But Steve was leaning forward, his elbows braced on his knees, and his large hands clasped before him. “You don’t sound stupid.” He waited until Tony made eye contact before continuing. “We’ve had celebrity clients in here before, but we’ve also turned some of them away. We’re not interested in using your status to promote ourselves. We won't speak to reporters, or keep a record of the work you have done.”
“Well, that’s good to know, I guess.”
Steve continued watching him, gaze calm, and steady, and comforting for no reason at all. “You don’t have to say anything else, although I’m happy to listen. I only wanted to make sure you had a reason, a real one. I’m picky about who I’ll work with.”
“Well, uh, I hope you’ll lower your standards long enough to take me on as a client,” Tony joked, wincing at his choice of words. “Sorry, that sounded shitty, I didn’t mean—”
“That only depends on what you want to have done.” Steve interrupted. “What did you have in mind?”
Which was the million dollar question, really. Tony had considered and discarded ideas over the years, but nothing felt like a good match. Steve was waiting for an answer, though. The idea of disappointing him didn’t sit right with Tony, so he opened his mouth and hoped for the best.
“Uh, that’s part of the problem. I didn’t have a specific idea in mind—always figured I’d know it when I saw it, but... Do you remember the press conference I gave a couple years ago?”
Steve arched an eyebrow. “It might have been on TV once or twice.”
“Well, I left out the part where I was dying,” Tony explained, watching the shift in Steve’s expression. “Which is good, since I managed to fix myself before it was too late.” Tony tapped against his chest. “Let’s just say I had a lot of motivation to design the artificial heart SI announced a couple months later.”
The brush with death had also left Tony haunted by the idea of what he’d be leaving behind when he died. Tony had focused on the business in a way he’d never done before, which led to uncovering Obadiah Stane's black market dealings. Uncovering that bit of horror was the final straw. Tony called a press conference to announce the end of SI's weapons manufacturing days.
His tactic had won them some support with the public, but their stocks still took a hit once word of Stane’s actions got out. Naming Pepper as the new CEO helped them bounce back, as had his decision to step as far away from the limelight as possible.
Knowing the man he’d considered a surrogate father had only been using him still haunted Tony. Stane’s testimony had been ugly and hurtful on purpose, which was bad enough. Worse still was knowing that he'd put countless people in harm’s way by leaving SI in the wrong hands. Tony had spent every day since trying to make up for his years of willful ignorance but still lost sleep over it all.
There were those who would always argue Tony was the traitor for the stance he’d taken. Whatever. It was a lot easier looking in the mirror when he spent his days developing bionic prosthetics or working on clean energy.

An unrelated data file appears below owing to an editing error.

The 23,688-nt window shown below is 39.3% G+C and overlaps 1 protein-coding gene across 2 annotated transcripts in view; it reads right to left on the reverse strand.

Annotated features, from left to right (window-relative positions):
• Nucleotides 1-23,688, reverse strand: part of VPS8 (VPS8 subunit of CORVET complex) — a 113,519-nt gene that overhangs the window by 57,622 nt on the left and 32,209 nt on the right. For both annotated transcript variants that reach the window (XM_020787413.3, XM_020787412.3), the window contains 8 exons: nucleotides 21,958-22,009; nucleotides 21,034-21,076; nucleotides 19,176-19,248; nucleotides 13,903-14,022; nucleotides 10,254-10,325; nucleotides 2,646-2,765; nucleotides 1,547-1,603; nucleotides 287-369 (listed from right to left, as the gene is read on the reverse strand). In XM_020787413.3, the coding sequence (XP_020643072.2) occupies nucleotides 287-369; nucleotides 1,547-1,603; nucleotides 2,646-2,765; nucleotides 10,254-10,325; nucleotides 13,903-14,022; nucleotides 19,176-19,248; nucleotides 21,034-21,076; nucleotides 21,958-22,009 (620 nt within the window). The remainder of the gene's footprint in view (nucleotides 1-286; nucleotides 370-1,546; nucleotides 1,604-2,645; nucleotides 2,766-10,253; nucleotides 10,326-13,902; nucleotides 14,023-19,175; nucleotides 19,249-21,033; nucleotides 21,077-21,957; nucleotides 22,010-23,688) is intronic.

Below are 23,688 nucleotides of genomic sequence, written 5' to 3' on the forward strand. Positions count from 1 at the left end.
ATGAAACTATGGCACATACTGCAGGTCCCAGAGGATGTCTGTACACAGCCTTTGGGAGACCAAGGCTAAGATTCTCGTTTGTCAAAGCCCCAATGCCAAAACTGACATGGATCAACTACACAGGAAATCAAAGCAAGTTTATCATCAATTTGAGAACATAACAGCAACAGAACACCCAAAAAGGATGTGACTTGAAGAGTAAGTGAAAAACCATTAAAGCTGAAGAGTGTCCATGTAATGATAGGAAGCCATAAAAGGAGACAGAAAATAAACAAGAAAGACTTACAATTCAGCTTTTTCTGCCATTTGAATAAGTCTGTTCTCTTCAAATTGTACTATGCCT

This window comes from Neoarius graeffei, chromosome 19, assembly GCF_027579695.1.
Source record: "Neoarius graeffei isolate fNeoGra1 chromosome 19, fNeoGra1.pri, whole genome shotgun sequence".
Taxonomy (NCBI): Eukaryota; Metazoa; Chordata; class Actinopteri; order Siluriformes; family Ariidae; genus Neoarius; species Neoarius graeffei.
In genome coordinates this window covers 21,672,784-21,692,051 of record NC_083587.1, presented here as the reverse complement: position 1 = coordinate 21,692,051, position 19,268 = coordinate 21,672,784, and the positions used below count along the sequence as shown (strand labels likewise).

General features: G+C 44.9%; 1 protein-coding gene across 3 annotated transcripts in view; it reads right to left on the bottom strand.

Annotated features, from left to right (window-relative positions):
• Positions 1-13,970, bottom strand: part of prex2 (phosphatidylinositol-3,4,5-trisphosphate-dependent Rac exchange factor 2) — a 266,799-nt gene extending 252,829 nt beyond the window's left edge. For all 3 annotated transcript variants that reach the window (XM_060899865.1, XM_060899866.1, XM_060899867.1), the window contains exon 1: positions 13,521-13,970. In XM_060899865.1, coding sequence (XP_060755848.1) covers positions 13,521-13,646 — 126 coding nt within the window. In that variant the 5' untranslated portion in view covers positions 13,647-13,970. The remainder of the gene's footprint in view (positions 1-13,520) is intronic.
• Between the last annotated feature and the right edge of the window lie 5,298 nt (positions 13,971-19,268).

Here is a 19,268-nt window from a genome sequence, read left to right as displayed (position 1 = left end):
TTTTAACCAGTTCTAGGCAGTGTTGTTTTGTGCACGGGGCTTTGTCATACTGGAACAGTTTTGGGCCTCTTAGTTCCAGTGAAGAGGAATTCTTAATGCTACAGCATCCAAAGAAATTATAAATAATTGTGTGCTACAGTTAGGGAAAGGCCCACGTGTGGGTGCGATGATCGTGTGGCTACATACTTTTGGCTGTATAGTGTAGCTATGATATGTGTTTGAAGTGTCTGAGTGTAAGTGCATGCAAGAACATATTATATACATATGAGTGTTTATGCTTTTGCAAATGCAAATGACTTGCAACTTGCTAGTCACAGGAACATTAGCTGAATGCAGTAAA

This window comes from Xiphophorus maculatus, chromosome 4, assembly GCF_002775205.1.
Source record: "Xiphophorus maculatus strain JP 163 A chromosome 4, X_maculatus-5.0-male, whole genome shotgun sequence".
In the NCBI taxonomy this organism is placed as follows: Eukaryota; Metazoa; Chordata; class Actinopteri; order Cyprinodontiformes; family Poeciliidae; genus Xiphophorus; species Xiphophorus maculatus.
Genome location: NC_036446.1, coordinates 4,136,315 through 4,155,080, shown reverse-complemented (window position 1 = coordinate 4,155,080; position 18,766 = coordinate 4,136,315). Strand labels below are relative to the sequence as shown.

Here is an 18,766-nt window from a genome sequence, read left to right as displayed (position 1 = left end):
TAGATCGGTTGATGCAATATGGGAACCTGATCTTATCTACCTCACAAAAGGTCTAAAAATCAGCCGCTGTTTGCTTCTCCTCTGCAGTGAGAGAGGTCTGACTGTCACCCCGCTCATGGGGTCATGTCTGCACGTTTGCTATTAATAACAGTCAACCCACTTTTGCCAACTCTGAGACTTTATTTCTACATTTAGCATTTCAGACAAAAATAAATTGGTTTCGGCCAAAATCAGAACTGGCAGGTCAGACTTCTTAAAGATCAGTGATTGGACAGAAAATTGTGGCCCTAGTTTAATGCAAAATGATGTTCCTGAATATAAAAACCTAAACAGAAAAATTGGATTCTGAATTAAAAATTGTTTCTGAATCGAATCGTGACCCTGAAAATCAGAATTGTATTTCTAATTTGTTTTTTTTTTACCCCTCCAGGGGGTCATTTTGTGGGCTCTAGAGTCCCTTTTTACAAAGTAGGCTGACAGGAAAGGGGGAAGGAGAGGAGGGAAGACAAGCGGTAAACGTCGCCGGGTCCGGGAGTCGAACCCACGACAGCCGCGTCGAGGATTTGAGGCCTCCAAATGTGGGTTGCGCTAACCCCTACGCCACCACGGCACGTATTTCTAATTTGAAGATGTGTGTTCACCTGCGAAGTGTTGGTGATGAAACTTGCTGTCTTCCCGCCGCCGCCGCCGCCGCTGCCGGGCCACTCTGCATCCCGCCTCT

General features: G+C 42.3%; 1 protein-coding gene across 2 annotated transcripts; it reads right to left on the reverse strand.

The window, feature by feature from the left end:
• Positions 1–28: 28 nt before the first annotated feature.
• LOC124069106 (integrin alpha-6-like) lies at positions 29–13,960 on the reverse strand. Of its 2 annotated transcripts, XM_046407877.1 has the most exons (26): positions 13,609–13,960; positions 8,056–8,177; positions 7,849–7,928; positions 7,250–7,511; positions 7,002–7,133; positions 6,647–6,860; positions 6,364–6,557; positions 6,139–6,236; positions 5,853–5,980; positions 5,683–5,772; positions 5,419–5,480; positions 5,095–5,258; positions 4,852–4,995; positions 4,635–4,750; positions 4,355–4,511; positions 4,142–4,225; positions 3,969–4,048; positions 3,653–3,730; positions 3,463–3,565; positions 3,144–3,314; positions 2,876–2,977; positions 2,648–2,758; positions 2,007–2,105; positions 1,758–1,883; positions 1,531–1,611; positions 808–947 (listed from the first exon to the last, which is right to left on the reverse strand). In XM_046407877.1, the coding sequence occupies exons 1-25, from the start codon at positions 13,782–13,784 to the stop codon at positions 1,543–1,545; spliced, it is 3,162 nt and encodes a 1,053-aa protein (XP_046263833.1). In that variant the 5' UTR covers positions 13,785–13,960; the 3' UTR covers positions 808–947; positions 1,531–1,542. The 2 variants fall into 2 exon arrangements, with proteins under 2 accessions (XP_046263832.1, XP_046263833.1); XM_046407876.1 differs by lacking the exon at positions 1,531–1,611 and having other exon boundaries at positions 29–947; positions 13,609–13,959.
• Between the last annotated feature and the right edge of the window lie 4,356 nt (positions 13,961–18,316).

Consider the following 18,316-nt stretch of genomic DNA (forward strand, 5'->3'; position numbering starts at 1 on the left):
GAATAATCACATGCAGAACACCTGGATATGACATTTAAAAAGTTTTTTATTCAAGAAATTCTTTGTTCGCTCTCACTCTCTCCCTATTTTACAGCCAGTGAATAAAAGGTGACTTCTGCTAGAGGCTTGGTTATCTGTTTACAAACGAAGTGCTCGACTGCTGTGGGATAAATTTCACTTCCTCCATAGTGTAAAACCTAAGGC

Steve had remained quiet through Tony's rambling, but his expression had softened by the end. "My brother has one of your prosthetics," he said after a moment. "Says it's almost like having his arm back again."
"Yeah? That's great. I mean, obviously, it's not great that he lost an arm, but..." To Tony's relief, Steve was shaking with quiet laughter. "You know what I meant."
"Yes, Tony, I know what you meant."
The extent to which Tony appreciated the patience in Steve's teasing tone of voice should have been alarming. Instead, it flooded him with warmth as he watched the smile overtake Steve's face.
"So, how's the heart work?"
Something in Steve's voice reminded Tony of when he had the beginnings of an idea. He gestured to a notebook and pencil on the table between them. "Okay if I use this?"
Steve nodded, so Tony flipped past pages of sketches before coming to a blank sheet. As Steve watched, Tony sketched, aware his precise lines lacked artistry.
"Right, so, whenever you're inventing something insane that shouldn't work, the first thing you do is assume the rules of the universe don't apply to you."
By the end of Tony's explanation, there was a diagram of his heart on the page. He'd surrounded it with notation containing more than one Ghostbusters reference, and some math for good measure. Tony looked up to see if Steve was still with him. Confusion was absent, but Steve seemed to be studying him as if Tony was a puzzle to be solved.
"Sorry. I get carried away sometimes."
But Steve was shaking his head. "Don't apologize. That was fascinating. I don't know why it never occurred to me, but you're an artist yourself." Steve stared down at the schematic. "I always assumed..." Steve laughed, shook his head. "Actually, I saw that documentary about your father and figured you were the same."
Tony felt his face flush and looked down at the paper. Howard Stark had been a genius in his own right, but he was more of a big idea man. His father left the grunt work required to make those ideas work for so-called lesser minds. The documentary in question tried—and in Tony's opinion, failed—to spin Howard's method. Enter a room, bark some demands, and bully the staff until they produced.
There was no denying that Stark Industries had been a roaring success. For better or worse, his father's inventions had changed the world. The only problem was, Howard's approach to parenting was identical to that of business. He’d had standards and expectations no sane person would have had of a child. Other kids his age were playing together and learning to socialize. Tony was building circuit boards, meeting deadlines, and stressing over not measuring up.